The pragmatic myth –
If it works then do it. If I had a quarter for every time I heard someone say “Healthy things grow” I would have a lot of quarters. It’s one of those idiomatic sayings you hear when you are around church long enough. The problem with pragmatism is sometimes unhealthy things grow. Weeds grow, cancer grows, the Bible tells us sin grows (James1:15). The American church and youth ministry, in particular, is filled with pragmatic ideologies. If you can get 200 kids in the room do it. Whatever it takes to get kids to bring a friend do it. The end result of this myth is you have to outdo yourself every week. You end up preaching your message upside down in a tank full of piranhas because 250 Jr. Higher came out not to hear your message but to see if the piranhas would win. 
 
The mission that the church proclaims through pragmatism and relevance through events and programs are touted as transformative and life changing but they are actually a form of rabbit starvation. Am I saying we shouldn’t be relevant? No. Should we have programs? Yes. What I am saying is when our mission is all protein and no fat the church suffers. Rabbit starvation is a rare form of malnutrition that is caused by the abundance of protein but the absence of fat. The Arctic explorer Vilhjalmur Stefansson wrote “Forest Indians who depend at times on rabbits, the leanest animal in the North…who if they have no fat from another source, will develop diarrhea in about a week, with a headache, lassitude and vague discomfort. If there are enough rabbits, the people eat till their stomachs are distended; but no matter how much they eat they feel unsatisfied.” Overconsumption of relevance and pragmatism has left many churches distended and unsatisfied. 
 
What is the church missing in its diet? 

Why a Successful VBS Has to be a Church Wide Event

In an earlier blog post, one of a the points that I got the most questions about was why a VBS has to be a church-wide event. My reasoning behind this statement was because I have done VBS as a departmental event and a church-wide event. VBS is such a large event that it either adds to the life of the church or it drains life from the children’s ministry department within the church. Here are a few of the differences I have found between a departmental VBS and a church-wide VBS.

A department VBS is lost in the sea of summer promotions. A church-wide VBS every department feels the pressure so they each push its importance. We canceled our worship team practice because we needed the space but it said to worship team that we are in this together. It served as a reminder that they should register their kids and invite others to come. We canceled our regular programming for youth ministry the week of VBS because of space and because so many of our youth are involved in making VBS a reality.

Top 50 Family Ministry Blogs

top_50_Family Ministry Blog

Family ministry has been a priority for churches since the 80’s but in the past 15 years there has been a new push for youth and kids ministries to be working together in sync with each other in a way that produces a cohesive strategy to equip and empower families like never before. When I started blogging 6 years ago there were only a handful of children’s pastors blogging. There were also a few youth pastor blogs as well. The desire I had for my blog at the beginning was to be to someone else what I wish I had when I started.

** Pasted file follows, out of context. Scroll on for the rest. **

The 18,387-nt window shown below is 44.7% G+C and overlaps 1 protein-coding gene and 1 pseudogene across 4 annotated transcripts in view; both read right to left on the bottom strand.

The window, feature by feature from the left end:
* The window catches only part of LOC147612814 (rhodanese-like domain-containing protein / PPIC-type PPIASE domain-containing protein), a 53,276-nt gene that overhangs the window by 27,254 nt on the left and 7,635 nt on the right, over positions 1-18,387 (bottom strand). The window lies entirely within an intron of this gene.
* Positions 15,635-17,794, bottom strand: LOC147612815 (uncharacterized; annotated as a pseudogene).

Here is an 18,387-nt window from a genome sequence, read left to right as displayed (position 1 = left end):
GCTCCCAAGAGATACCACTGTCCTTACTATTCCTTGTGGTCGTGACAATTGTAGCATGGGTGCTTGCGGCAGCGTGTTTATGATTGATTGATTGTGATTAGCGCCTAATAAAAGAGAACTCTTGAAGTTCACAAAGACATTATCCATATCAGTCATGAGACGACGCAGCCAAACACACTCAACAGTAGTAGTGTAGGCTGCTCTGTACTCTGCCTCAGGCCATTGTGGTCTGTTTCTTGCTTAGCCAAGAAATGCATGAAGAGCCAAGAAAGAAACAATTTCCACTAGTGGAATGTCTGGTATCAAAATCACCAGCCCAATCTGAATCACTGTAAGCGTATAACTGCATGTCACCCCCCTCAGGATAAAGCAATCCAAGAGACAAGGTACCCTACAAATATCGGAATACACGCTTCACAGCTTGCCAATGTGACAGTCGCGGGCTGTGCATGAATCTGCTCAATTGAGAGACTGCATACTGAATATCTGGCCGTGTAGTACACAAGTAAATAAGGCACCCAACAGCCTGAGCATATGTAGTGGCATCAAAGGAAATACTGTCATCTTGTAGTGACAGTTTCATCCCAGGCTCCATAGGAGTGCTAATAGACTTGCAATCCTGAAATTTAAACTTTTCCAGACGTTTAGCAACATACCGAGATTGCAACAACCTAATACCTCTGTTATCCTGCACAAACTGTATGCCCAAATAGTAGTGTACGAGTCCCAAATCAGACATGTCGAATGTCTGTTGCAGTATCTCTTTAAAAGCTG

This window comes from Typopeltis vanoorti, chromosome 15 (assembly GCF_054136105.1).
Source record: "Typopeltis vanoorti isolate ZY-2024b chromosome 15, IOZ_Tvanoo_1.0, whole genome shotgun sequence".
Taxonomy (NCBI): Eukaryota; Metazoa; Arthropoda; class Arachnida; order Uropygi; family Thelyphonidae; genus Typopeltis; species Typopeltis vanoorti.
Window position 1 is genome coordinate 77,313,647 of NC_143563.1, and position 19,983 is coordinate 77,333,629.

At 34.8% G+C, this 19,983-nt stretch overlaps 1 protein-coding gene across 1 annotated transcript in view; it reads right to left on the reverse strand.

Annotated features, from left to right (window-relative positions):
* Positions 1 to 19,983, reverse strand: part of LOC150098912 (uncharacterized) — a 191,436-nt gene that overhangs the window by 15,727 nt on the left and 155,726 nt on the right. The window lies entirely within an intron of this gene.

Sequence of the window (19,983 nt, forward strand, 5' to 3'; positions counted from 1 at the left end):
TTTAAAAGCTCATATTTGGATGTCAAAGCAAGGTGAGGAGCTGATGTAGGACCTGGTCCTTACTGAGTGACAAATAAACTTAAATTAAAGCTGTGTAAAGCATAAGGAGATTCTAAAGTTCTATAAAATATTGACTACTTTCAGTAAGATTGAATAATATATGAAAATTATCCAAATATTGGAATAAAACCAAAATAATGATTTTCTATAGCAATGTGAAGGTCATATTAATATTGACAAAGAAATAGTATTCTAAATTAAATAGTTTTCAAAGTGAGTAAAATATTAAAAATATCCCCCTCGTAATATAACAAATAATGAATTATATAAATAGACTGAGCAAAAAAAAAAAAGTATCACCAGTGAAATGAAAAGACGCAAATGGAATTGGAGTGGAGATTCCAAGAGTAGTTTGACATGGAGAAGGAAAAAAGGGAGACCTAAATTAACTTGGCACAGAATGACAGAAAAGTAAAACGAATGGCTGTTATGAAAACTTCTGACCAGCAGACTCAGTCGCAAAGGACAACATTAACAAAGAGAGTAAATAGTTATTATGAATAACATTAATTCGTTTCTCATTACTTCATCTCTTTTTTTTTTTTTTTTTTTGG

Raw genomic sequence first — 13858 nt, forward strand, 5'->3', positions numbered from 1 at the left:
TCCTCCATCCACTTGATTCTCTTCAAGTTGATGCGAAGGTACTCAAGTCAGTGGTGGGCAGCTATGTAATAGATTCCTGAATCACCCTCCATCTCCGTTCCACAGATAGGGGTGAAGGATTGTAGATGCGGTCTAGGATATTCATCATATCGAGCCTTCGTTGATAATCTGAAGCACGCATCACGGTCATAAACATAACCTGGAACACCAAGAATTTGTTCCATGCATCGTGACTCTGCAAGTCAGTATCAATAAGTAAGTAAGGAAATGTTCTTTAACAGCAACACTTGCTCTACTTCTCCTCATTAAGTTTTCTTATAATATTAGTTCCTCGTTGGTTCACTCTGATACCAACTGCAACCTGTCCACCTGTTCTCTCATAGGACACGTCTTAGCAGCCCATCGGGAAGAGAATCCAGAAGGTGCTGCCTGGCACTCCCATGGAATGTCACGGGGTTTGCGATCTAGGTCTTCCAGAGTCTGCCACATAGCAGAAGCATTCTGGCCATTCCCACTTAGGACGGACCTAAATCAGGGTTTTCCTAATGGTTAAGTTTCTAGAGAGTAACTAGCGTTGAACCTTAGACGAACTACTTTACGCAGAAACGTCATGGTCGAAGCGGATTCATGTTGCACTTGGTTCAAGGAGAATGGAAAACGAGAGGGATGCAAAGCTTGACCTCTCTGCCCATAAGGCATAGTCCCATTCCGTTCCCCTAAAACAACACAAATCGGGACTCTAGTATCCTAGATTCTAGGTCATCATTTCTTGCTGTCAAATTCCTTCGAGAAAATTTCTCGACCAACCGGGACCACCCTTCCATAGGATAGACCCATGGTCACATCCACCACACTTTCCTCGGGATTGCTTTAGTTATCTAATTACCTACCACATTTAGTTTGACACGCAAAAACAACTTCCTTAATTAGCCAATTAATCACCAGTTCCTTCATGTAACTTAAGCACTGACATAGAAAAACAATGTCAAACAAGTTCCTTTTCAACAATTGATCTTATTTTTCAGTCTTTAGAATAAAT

In the past 5 years there has been a huge shift toward staffing family ministry positions. That title means something different for each person using it for us here it refers to a single staff member responsible for all programing from birth through college. While there are not a ton of family ministry specific blogs out there yet, I thought it would be helpful to highlight some of the best of both the youth and children’s ministry blogosphere.

Orange week: Is your church co-dependent?

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Over the past 10 years that has been a gathering storm of energy behind the idea of family ministry. Reggie Joiner was first and has put powerful imagery behind the idea of ministry to families in the context of the local church and beyond. Reggie helped paint a picture for so many of us through the imagery of Orange. The combination of the influence of family “Red” with the light of the church “Yellow” creating “Orange“.

Orange is more than a curriculum Orange is an idea that needs to take root in our churches. Does every church need to use Orange curriculum? No. (It is great we used it for years) Every church needs however to have a comprehensive  practical out working of the idea that getting kids to church is not enough.

Over the course of the past few decades there has been an unhealthy co-dependent relationship that has been created between youth pastors/kids pastors and parents. Kids and Youth pastors ask parents to bring their kids to church so we can “straighten them out” “fix them” “Bring your kids to us we are the professionals”. Parents gladly comply because they want their kids to love Jesus and they either don’t know where to start or they don’t mind having one less thing to do.

Do kids need church? Yes. Will church “save kids“? No. The role of a pastor is not the salvation of children but the equipping of saints to do the work of the ministry. The role of the pastor is to preach to teach in such a way the wonder of the gospel flourishes in our churches. The desire to know God and be satisfied in Him alone becomes a reality.

The most damaging thing we can do in the postmodern culture we find ourselves in, is to build programs and create our own kingdom that both point to God’s kingdom. In doing this we make our churches primarily about us. We CAN NOT AFFORD TO DO THIS. We MUST make our ministries to build the Church through the accurate preaching of gospel. Our kids need pastors who make Jesus beautiful and who equip their parents to be the priests of their own home. Our preaching should drive them to the feet of Jesus and into the community that God has placed them in.

I strongly believe in the idea that what happens at home is more important than what happens at church. We must dig deep and not just agree in principle but seek God talk to our leaders to find out what this looks like in the congregation God has placed you. There is no set formula but there must come a passionate desire that drives us to do more than agree it’s important but to do what we must to make sure that our churches are not co-dependent.